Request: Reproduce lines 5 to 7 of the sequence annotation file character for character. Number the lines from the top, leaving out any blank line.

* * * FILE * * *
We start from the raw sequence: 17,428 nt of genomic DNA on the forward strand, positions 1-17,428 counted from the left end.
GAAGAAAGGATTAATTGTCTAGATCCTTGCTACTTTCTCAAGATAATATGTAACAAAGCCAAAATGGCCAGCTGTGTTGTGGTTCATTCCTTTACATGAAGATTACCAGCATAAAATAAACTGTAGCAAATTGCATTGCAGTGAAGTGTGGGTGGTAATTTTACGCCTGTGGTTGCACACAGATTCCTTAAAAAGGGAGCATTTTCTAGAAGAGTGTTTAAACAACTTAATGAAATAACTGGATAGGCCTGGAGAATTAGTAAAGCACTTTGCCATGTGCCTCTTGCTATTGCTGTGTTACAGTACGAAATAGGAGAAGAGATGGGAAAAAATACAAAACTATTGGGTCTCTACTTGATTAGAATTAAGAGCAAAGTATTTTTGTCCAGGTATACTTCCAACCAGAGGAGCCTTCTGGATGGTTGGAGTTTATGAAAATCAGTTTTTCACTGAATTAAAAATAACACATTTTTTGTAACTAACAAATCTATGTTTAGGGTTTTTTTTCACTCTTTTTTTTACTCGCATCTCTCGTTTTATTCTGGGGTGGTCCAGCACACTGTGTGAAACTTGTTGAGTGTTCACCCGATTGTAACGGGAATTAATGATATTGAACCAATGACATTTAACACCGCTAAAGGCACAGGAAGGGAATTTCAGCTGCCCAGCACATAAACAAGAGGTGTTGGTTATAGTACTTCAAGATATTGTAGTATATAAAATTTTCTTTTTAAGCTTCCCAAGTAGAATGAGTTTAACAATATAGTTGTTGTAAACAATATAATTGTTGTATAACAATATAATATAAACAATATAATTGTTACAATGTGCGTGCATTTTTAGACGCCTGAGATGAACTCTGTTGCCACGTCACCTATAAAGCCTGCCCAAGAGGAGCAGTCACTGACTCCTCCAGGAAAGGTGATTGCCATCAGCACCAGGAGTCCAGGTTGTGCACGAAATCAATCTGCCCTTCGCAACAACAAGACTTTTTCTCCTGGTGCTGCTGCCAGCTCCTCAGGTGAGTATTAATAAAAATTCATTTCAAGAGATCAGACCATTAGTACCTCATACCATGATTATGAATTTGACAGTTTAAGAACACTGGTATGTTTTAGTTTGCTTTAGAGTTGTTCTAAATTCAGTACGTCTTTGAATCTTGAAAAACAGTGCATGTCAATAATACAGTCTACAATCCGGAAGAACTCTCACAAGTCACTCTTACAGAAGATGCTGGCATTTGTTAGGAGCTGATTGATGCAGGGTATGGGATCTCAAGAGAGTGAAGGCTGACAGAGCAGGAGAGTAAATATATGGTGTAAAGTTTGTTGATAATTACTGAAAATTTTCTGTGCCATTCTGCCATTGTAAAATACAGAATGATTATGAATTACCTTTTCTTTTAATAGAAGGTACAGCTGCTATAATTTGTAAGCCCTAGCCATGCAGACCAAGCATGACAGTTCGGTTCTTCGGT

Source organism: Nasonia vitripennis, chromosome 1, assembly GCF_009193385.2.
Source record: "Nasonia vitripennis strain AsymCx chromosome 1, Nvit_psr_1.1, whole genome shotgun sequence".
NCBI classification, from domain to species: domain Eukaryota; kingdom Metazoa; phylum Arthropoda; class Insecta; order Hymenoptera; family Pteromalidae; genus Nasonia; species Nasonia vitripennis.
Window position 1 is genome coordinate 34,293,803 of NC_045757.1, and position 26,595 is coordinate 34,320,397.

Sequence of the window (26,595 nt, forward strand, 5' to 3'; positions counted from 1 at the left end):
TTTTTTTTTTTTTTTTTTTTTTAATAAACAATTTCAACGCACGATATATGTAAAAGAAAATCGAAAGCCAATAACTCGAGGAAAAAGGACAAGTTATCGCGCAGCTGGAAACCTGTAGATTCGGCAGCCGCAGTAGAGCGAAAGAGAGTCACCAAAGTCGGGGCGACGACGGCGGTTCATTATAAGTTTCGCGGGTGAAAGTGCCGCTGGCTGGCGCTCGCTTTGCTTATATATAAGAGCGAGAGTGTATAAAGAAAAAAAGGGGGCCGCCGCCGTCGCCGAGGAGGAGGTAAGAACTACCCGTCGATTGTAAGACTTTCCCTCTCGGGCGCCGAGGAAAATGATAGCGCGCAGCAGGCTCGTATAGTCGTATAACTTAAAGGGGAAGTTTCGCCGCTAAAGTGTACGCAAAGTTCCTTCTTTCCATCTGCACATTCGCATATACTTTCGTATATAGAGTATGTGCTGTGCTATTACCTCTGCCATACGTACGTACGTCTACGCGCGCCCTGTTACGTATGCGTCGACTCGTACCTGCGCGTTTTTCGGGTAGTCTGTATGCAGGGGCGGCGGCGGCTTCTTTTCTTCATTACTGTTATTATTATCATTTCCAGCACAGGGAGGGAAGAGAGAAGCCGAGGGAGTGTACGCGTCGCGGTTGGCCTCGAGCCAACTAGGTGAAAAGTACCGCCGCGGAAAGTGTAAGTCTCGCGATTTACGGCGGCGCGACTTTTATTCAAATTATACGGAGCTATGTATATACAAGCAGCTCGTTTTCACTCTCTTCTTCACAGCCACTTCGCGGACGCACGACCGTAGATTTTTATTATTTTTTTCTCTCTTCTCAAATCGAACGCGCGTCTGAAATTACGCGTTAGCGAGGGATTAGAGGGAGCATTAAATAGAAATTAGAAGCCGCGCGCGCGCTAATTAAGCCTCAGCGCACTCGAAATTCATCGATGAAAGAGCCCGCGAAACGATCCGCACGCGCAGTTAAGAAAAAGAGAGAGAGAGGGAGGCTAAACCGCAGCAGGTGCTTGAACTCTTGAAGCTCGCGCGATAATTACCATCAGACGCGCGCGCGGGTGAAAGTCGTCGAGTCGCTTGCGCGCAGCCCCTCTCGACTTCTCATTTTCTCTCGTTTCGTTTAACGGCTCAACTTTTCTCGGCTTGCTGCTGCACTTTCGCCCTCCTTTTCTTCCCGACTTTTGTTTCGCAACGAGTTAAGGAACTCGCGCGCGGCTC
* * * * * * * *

NCBI classification, from domain to species: domain Eukaryota; kingdom Metazoa; phylum Arthropoda; class Insecta; order Hymenoptera; family Pteromalidae; genus Nasonia; species Nasonia vitripennis.
Window position 1 is genome coordinate 34,293,803 of NC_045757.1, and position 26,595 is coordinate 34,320,397.

Sequence of the window (26,595 nt, forward strand, 5' to 3'; positions counted from 1 at the left end):